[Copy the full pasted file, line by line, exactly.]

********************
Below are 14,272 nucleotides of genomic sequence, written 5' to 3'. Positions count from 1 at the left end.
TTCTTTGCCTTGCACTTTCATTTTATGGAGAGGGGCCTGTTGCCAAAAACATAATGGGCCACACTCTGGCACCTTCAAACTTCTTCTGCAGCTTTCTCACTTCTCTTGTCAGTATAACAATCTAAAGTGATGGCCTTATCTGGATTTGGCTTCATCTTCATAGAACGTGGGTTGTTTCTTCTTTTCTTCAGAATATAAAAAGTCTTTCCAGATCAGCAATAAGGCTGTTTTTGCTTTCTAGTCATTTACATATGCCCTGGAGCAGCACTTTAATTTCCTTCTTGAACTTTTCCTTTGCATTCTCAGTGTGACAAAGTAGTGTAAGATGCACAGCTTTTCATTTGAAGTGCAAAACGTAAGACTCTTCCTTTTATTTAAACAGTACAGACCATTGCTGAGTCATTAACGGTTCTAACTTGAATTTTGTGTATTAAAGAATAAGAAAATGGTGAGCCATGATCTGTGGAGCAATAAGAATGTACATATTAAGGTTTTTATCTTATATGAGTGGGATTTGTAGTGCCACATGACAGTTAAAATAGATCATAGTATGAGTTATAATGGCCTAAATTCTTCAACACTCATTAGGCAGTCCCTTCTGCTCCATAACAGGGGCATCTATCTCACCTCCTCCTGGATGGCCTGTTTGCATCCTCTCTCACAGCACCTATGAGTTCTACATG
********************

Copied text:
Below are 14,272 nucleotides of genomic sequence, written 5' to 3'. Positions count from 1 at the left end.
TTCTTTGCCTTGCACTTTCATTTTATGGAGAGGGGCCTGTTGCCAAAAACATAATGGGCCACACTCTGGCACCTTCAAACTTCTTCTGCAGCTTTCTCACTTCTCTTGTCAGTATAACAATCTAAAGTGATGGCCTTATCTGGATTTGGCTTCATCTTCATAGAACGTGGGTTGTTTCTTCTTTTCTTCAGAATATAAAAAGTCTTTCCAGATCAGCAATAAGGCTGTTTTTGCTTTCTAGTCATTTACATATGCCCTGGAGCAGCACTTTAATTTCCTTCTTGAACTTTTCCTTTGCATTCTCAGTGTGACAAAGTAGTGTAAGATGCACAGCTTTTCATTTGAAGTGCAAAACGTAAGACTCTTCCTTTTATTTAAACAGTACAGACCATTGCTGAGTCATTAACGGTTCTAACTTGAATTTTGTGTATTAAAGAATAAGAAAATGGTGAGCCATGATCTGTGGAGCAATAAGAATGTACATATTAAGGTTTTTATCTTATATGAGTGGGATTTGTAGTGCCACATGACAGTTAAAATAGATCATAGTATGAGTTATAATGGCCTAAATTCTTCAACACTCATTAGGCAGTCCCTTCTGCTCCATAACAGGGGCATCTATCTCACCTCCTCCTGGATGGCCTGTTTGCATCCTCTCTCACAGCACCTATGAGTTCTACATG